To enjoy the full Mail & Guardian online experience: please upgrade your browser
16 Jan 2015 00:00
A study by San Diego State University finds that only 7% of Hollywood’s biggest hits are helmed by women. Angelina Jolie was one of the females on the list, with her prisoner-of-war film Unbroken.
A study has found that the number of female directors in the list of the top 250 highest-grossing films in the US has declined by 2% over the last 17 years. Dr.
the author of the study at San Diego State University, said that “it’s remarkable that we’re still at 1998 levels – whatever
is being done to address this problem is not working and we need to look for
Women only accounted
for 7% of directors in the top 250 list for 2014, with only one in the top 100 –
that was Angelina Jolie for her prisoner-of-war film Unbroken.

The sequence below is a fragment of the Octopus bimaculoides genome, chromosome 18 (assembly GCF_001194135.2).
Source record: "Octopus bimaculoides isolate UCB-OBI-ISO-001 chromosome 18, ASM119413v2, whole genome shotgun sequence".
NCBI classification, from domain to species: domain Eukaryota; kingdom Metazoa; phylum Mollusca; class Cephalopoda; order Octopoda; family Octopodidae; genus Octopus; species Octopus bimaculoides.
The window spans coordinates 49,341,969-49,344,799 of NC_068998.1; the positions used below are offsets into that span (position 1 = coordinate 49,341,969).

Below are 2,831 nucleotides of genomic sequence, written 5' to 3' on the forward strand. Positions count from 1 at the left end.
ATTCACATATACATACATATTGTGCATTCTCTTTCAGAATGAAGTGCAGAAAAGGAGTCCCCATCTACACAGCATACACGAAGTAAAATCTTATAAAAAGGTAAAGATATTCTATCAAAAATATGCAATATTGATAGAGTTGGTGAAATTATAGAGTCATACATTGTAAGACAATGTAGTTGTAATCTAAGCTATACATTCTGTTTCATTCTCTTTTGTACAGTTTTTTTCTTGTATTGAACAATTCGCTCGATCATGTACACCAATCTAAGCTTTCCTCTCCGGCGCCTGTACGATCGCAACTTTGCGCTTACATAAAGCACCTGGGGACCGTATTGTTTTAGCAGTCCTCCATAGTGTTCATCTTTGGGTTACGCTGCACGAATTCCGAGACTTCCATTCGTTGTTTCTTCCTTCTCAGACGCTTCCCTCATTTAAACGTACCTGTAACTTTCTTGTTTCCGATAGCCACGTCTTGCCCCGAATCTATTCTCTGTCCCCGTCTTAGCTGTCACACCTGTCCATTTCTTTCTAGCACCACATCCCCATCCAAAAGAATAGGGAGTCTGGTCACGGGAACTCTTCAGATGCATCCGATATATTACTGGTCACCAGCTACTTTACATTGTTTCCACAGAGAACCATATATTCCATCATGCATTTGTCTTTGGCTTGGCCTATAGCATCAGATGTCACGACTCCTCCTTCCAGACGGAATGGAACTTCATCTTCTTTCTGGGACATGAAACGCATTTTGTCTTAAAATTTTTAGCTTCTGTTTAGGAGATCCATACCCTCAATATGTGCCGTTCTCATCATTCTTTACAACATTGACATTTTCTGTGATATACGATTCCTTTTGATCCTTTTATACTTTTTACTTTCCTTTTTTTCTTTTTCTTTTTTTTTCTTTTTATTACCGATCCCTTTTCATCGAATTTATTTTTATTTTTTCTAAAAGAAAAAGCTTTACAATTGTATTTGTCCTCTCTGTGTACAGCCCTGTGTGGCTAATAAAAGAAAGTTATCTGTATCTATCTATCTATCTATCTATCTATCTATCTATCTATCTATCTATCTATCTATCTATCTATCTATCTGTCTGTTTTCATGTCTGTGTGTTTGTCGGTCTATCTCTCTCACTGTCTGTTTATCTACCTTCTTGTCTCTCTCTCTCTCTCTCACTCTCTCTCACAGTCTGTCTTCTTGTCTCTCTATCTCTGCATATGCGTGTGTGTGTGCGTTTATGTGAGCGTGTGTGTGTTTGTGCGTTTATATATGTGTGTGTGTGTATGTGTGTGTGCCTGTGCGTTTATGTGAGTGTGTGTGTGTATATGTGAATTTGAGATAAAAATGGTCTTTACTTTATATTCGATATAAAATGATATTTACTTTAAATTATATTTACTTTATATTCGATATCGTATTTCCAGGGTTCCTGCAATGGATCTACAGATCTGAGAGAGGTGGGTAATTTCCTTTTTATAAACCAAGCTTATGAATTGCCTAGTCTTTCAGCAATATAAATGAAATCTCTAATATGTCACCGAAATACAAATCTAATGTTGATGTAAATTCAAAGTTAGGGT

Nearly a quarter of film producers were women though, along
with nearly a fifth of editors – though these figures, along with those for
writers (11%), also fell since 1998. In TV, the picture was more equal, though
still miles off parity – women accounted for 28% of showrunners, producers,
directors, writers, editors, and directors of photography on shows aired in the
Hollywood does have a handful of high-profile female
directing successes. One of this year’s Oscar favourites, Selma, was directed
by Ava DuVernay, and a host of critical hits in 2014 had women at the helm,
including Obvious Child, The Babadook, Belle, and Edward Snowden documentary
Citizenfour. One of 2016’s most anticipated blockbusters, Wonder Woman, is
appropriately going to be directed by Michelle MacLaren, who cut her teeth on
Breaking Bad, The Walking Dead and Game of Thrones.
Kathryn Bigelow edged into the macho world of action with
Point Break and K-19: The Widowmaker, before brilliantly tackling the ‘war on
terror’ in The Hurt Locker and Zero Dark Thirty, the former making her the
first female recipient of a best director Oscar. But as Lauzen says, “everyone
started talking about a ‘Bigelow effect’ that might radiate out and lift the careers
of other women directors. I don’t think we ever actually saw that happen.”
Create Account | Lost Your Password?